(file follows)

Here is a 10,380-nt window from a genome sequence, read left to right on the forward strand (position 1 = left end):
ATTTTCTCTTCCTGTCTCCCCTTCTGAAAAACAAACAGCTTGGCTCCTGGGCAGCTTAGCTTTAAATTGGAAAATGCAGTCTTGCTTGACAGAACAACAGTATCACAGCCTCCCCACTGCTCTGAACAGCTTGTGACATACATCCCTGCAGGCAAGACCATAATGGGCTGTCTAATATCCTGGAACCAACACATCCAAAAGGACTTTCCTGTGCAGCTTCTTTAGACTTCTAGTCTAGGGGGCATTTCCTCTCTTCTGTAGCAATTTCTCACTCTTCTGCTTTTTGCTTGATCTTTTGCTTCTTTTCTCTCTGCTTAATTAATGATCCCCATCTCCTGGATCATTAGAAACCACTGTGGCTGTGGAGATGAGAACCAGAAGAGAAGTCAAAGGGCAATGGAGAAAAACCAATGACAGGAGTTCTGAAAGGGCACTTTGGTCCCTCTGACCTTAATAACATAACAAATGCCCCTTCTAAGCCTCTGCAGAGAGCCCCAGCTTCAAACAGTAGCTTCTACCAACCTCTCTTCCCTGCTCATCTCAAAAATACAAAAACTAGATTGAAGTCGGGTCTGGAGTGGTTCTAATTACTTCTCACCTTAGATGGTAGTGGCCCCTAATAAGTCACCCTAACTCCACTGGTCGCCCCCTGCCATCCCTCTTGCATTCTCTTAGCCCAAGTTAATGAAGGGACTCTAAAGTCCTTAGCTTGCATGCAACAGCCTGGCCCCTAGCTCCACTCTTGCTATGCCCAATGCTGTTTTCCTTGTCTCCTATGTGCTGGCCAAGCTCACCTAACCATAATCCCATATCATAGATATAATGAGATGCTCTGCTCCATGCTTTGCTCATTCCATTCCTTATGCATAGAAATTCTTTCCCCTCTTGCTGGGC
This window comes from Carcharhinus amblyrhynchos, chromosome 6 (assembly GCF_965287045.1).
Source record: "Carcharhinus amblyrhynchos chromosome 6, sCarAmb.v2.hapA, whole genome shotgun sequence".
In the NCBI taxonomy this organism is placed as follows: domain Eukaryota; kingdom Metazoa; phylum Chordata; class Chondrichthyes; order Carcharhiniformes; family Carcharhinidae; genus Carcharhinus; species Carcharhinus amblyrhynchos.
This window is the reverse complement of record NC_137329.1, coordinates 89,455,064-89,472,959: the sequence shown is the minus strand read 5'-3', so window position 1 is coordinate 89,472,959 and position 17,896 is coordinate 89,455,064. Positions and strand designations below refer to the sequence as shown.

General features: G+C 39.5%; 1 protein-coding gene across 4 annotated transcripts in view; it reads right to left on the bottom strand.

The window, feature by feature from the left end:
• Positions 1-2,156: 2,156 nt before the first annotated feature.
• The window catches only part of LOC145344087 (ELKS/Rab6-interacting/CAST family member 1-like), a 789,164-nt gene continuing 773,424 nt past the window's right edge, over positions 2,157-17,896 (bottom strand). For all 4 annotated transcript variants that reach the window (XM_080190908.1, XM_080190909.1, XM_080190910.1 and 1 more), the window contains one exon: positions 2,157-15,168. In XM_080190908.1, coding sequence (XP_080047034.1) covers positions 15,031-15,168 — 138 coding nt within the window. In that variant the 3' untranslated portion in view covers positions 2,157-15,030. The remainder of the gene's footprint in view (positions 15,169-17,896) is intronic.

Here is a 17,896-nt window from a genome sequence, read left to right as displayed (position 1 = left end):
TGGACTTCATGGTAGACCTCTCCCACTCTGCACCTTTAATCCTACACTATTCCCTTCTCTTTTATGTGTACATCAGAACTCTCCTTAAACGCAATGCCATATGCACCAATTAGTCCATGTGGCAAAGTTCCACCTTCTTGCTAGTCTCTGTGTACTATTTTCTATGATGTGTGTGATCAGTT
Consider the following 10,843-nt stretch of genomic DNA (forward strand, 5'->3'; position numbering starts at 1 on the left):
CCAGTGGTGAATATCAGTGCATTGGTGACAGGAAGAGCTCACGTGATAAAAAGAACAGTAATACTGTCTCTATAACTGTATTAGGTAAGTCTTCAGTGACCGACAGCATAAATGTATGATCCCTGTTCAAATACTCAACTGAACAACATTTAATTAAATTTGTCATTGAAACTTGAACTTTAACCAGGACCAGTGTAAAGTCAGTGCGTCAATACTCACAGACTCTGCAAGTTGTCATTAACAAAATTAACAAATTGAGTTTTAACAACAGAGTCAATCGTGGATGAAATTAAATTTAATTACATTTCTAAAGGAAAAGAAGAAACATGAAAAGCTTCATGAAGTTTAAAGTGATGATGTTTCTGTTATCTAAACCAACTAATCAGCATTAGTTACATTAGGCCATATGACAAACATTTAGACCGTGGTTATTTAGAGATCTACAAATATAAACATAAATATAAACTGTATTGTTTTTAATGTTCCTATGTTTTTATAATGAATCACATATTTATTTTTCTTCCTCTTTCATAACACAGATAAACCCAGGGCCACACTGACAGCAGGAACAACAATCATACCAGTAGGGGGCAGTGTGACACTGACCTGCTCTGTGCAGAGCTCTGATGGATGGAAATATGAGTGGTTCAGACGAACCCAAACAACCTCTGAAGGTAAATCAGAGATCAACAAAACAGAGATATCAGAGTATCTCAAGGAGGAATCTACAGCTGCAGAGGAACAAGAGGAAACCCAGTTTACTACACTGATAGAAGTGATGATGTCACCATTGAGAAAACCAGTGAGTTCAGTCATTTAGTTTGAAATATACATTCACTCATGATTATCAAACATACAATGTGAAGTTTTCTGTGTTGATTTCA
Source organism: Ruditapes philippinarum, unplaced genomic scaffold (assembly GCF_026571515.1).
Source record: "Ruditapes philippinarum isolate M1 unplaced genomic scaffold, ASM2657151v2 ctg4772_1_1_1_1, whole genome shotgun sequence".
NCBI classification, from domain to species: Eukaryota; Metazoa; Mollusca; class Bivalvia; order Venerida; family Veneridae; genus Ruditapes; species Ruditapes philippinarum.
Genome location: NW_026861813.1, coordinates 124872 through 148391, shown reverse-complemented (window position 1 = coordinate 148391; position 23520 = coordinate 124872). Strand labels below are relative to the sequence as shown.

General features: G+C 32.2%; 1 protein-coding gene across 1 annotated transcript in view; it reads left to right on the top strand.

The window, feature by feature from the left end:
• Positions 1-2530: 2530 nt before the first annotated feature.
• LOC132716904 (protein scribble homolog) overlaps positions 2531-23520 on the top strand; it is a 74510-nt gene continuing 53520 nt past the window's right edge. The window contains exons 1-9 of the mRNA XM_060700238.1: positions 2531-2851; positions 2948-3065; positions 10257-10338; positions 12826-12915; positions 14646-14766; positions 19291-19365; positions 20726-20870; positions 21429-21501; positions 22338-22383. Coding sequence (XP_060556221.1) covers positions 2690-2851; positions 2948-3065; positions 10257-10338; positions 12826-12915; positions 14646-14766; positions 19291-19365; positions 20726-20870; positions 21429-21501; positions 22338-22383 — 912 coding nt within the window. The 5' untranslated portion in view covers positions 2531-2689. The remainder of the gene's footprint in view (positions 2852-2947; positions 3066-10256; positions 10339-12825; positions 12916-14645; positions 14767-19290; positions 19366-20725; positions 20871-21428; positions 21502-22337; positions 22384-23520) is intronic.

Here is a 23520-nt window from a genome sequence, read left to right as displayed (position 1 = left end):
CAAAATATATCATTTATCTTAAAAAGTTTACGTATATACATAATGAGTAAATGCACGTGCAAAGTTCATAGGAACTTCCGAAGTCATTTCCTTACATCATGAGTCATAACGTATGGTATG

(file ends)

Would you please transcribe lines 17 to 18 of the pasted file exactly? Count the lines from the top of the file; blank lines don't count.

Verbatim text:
NCBI classification, from domain to species: Eukaryota; Metazoa; Mollusca; class Bivalvia; order Venerida; family Veneridae; genus Ruditapes; species Ruditapes philippinarum.
Genome location: NW_026861813.1, coordinates 124872 through 148391, shown reverse-complemented (window position 1 = coordinate 148391; position 23520 = coordinate 124872). Strand labels below are relative to the sequence as shown.